It took a federal jury less than 30 minutes to decide that a local construction company owner did not violate a worker’s rights or retaliate against him when he fired the man for insubordination.
The civil lawsuit against J.M. Hanner Construction Co. alleged that Jerry Hanner had fired temporary employee Chad Byers in retaliation for his talking with the media after a noose was found at the BlueCross BlueShield of Tennessee construction site in Chattanooga.
The lawsuit also alleged that Hanner did little to resolve ongoing racially-motivated incidents at the job site, which involved other subcontracted workers and his employees.
As he left the courthouse Tuesday afternoon following the verdict, Byers questioned the speed of the verdict.
“Of course with a quick deliberation like that you know they didn’t spend much time going over all of the evidence,” Byers said. “I think they set America back 100 years with a verdict like this.”
Hanner simply said he felt better after the verdict in a case that had occupied him and his attorneys since it was filed in July 2009.
Byers had sued his former employer, J.M. Hanner Construction, alleging civil rights violations, racial discrimination and retaliation over what his attorney characterized as a racially charged work site at the BlueCross BlueShield downtown construction site in the summer of 2008.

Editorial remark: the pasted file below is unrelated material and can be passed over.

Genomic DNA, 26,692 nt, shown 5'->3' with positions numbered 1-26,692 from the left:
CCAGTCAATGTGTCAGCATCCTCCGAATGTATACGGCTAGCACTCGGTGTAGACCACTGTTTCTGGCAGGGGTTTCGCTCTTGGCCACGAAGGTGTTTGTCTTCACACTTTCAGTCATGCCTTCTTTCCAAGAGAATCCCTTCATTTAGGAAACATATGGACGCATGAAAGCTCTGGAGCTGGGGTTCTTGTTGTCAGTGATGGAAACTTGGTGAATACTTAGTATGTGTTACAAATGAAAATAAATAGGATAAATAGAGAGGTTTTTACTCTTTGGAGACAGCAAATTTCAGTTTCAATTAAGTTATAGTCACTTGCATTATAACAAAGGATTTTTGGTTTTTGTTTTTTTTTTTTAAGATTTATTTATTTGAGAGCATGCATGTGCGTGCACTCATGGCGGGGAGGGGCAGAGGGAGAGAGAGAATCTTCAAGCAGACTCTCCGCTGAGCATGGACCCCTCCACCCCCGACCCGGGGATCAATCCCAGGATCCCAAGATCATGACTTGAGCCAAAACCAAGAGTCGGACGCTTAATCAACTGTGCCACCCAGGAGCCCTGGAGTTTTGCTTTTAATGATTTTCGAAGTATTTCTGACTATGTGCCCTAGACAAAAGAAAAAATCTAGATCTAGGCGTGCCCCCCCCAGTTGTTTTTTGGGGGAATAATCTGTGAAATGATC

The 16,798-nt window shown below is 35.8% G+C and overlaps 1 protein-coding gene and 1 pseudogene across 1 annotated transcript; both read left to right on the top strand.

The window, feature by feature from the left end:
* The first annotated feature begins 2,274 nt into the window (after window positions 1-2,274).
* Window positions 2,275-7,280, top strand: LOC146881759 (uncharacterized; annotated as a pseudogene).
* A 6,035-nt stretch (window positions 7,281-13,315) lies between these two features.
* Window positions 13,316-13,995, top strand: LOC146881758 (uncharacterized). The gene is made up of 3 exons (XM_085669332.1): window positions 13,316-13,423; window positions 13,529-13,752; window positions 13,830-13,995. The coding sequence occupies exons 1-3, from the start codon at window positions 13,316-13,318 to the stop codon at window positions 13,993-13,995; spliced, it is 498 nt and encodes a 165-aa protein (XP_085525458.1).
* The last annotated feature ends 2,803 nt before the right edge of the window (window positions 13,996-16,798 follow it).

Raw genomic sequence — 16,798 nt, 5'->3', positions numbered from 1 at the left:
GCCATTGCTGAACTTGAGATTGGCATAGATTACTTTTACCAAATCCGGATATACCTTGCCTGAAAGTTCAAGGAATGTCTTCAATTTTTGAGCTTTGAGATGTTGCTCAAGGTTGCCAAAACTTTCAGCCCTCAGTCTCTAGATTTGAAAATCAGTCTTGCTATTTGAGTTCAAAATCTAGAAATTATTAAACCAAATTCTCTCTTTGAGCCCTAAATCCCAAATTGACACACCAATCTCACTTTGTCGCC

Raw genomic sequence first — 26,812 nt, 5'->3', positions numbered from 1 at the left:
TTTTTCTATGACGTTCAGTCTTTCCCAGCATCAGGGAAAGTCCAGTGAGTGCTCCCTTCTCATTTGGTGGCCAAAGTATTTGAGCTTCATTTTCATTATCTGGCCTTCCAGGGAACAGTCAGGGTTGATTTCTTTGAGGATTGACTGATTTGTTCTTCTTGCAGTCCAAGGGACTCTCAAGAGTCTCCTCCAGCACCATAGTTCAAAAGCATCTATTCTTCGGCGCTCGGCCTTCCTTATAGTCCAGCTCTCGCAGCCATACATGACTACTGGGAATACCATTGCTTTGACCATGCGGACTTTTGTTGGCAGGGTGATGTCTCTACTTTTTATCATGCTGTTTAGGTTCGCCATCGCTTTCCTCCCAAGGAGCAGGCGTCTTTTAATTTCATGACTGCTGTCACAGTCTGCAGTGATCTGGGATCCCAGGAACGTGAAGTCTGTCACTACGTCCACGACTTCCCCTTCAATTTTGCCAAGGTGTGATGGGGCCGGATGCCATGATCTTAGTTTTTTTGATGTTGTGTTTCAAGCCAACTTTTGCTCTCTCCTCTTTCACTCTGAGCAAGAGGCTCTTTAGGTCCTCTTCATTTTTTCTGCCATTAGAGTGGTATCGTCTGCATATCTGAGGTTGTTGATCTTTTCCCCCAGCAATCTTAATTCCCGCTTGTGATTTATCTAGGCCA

Witnesses testified during the two-day trial that racial slurs and drawings were on portable toilet walls, including a drawing of a black man being hanged with a rebel flag. Three nooses were found at the site on different days, according to testimony.
Byers, who is black, claimed he was fired after his boss, Hanner, who also is black, told him not to talk with the media shortly after the first noose was found and some workers began getting sick on the job.
Hanner testified that Byers had been suspended for two days for using profanity, including a racial slur, and that, during Byers’ two months on the job, he repeatedly had not followed instructions.
Todd South covers courts, poverty, technology, military and veterans for the Times Free Press. He has worked at the paper since 2008 and previously covered crime and safety in Southeast Tennessee and North Georgia. Todd’s hometown is Dodge City, Kan. He served five years in the U.S. Marine Corps and deployed to Iraq before returning to school for his journalism degree from the University of Georgia. Todd previously worked at the Anniston (Ala.) Star. Contact ...